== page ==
“I’m glad this was posted today. I have been noting that with the presidential race ramping up, the Facebook political posts have been becoming increasingly nasty from supporters of both major parties. No one has ever changed their minds by reading a post calling their preferred candidate a big mean doody-head, have they? Whatever happened to civilized debates?”

      Hear, hear!

      • admin February 3, 2016, 11:20 am

        No one wants civilized debates because it is requires intellectual engagement and it is not enough drama to keep people tuned in. People want drama and train wrecks. Ehell had a spin-offsite called CivilizedPolitics.com. It was shut down because there was no activity on it.

        • PJ February 4, 2016, 10:07 am

          I was a lurker on CivilizedPolitics, but not a participant. I thought the idea was excellent, but didn’t get a good vibe from it. There seemed to be a lot of the pre-emptive “here’s what I think and you’re stupid if you disagree… but go ahead and share what you think if you must” attitude.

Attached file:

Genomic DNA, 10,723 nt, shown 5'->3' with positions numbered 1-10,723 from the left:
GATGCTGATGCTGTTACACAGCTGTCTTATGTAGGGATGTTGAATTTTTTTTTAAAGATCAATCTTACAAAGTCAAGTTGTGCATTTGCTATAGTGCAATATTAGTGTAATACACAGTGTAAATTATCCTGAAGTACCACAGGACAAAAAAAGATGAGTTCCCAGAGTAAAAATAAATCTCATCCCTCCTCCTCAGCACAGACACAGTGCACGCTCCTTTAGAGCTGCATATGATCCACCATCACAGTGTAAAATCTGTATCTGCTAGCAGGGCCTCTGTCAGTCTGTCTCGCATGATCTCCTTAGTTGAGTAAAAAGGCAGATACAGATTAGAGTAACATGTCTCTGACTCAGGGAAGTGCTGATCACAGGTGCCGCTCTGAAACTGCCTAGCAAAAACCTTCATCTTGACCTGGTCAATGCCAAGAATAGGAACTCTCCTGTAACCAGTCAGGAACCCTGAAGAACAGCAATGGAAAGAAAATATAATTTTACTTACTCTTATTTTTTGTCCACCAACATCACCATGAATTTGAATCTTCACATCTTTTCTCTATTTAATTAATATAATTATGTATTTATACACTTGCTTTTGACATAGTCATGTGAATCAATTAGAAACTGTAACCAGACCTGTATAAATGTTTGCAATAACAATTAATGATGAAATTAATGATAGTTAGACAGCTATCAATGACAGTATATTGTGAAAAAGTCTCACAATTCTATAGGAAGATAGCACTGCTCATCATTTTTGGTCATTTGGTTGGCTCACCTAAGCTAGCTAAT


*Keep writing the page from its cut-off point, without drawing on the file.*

I guess it is hard for us as people so used to antagonism to put down out defenses a bit.

          I’m sorry it didn’t work out to be a forum of civilized idea-exchange. It could have been a great place to find common ground and understanding of other viewpoints.

      • Lisa H. February 3, 2016, 11:29 am

        Thank you PJ… I am so tired of the political minutia on FB. Why cant people just stick to posting pictures of their grandkids, dogs and cats.
        Like I am really going to form my political opinion based on what FB has to show me.

        • PJ February 4, 2016, 10:08 am

          I was quoting lkb above– thanks to him/her! 😉

  • JD February 3, 2016, 10:09 am